Reproducing a WORCS project

This is a tutorial on how to reproduce a project created with the worcs package. At the core of a typical worcs projects is an ‘R Markdown’ document, containing prose and analysis code. This document can be compiled, or “knitted”, to reproduce the analyses. This tutorial will guide you through the steps necessary to make that happen.

Install ‘RStudio’ and ‘R’

You can skip these steps if you have a recent and working installation of ‘RStudio’ and ‘R’.

  1. Install R (free)
  2. Install ‘RStudio’ Desktop (Free)

Install R-package dependencies

  1. Install all packages required for WORCS by running the following code in the ‘RStudio’ console. Be prepared for three contingencies:
    • If you receive any error saying There is no package called [package name], then run the code install.packages("package name")
    • If you are prompted to update packages, just press [ENTER] to avoid updating packages. Updating packages this way in an interactive session sometimes leads to errors if the packages are loaded.
    • If you see a pop-up dialog asking Do you want to install from sources the package which needs compilation?, click No.
install.packages("worcs", dependencies = TRUE)
renv::consent(provided = TRUE)

Obtaining the project repository

WORCS projects are typically hosted on ‘GitHub’, or another ‘Git’ remote repository.

The recommended way to obtain a local copy of the project repository is to “clone” it.

On ‘GitHub’, this is done by clicking the green button labeled “Code”. Clicking it reveals the HTTPS link to the project repository (see below). Copy this link to the clipboard by clicking the clipboard icon next to it.

Next, open an RStudio instance and run the following code in the console, replacing with the HTTPS address you just copied to clipboard, and replacing the c:/where/you/want/the/repo with the location on your hard drive where you want to clone the repository:

gert::git_clone("", path = "c:/where/you/want/the/repo")

Note: While it is also possible to download a compressed (ZIP) archive containing the project (see the image above), this has an important limitation: a repository downloaded via the GitHub interface is, itself, not a Git repository! This is a peculiarity of the GitHub interface. This might result in unexpected behavior when using any WORCS functionality that relies on Git for version control. Thus, as a general rule, we advise cloning projects instead.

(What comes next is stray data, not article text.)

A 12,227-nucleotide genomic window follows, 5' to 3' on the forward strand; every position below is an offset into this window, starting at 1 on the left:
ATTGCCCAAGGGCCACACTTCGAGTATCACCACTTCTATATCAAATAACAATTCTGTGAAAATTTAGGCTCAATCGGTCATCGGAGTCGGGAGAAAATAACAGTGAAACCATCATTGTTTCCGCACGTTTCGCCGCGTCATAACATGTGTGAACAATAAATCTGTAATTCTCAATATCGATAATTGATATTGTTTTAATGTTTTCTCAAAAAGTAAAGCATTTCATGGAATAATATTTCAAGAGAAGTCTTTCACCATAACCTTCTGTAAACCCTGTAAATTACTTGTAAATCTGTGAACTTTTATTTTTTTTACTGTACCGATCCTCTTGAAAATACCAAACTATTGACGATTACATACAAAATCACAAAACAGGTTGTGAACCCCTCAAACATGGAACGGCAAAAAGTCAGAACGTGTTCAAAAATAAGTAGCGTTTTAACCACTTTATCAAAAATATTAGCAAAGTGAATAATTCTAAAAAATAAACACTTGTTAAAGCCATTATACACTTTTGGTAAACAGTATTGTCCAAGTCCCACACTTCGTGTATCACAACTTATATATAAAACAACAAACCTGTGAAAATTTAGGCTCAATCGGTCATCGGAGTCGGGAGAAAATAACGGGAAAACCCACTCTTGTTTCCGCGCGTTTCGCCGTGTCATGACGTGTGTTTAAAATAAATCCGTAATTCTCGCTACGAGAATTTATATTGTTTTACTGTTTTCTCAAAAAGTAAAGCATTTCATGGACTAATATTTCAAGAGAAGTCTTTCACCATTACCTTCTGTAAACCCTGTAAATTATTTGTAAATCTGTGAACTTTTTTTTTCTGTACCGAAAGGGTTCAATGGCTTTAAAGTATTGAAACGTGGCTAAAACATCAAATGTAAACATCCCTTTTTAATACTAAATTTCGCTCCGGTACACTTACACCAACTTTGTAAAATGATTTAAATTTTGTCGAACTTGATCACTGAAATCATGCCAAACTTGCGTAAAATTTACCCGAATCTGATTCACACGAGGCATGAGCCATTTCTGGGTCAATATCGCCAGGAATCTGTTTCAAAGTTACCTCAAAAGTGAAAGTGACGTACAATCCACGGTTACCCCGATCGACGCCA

Open the project in ‘RStudio’

Most projects can be opened by loading the ‘.RProj’ file in the main folder. This should be explained in the project ‘’ as well.

Restore the package dependencies

You will need to restore the packages used by the authors, using the renv package. See this article for more information about renv.

With the project open in ‘RStudio’, type the following in the console:


Open the project entry point

The entry point is the core document that can be executed to reproduce the analysis. This is typically a manuscript, or occasionally an R-script file. Use the following function to open the entry point file in ‘RStudio’:


Reproduce the analyses

From worcs version 0.1.12, projects can be reproduced using the function reproduce(). This function will evaluate the reproducibility recipe stored in the .worcs project file, and checks whether the resulting endpoints have the correct checksums (i.e., are unchanged relative to the authors’ original work).

No access to original data

Sometimes, authors have not made the original data available. In this case, the project ought to contain a synthetic data file with similar properties to the original data. This synthetic data allows you to verify that the analyses can be run, and that the code is correct. The results will, however, deviate from the original findings and should not be substantively interpreted.

Authors may use the function notify_synthetic() to generate a message in the paper when a synthetic dataset is used. Authors should also provide information in the file on how to obtain access to the original data in case an audit is warranted. Please read the WORCS paper [@vanlissaWORCSWorkflowOpen2021] for more information about how checksums are used so that auditors can verify the authenticity of the original data.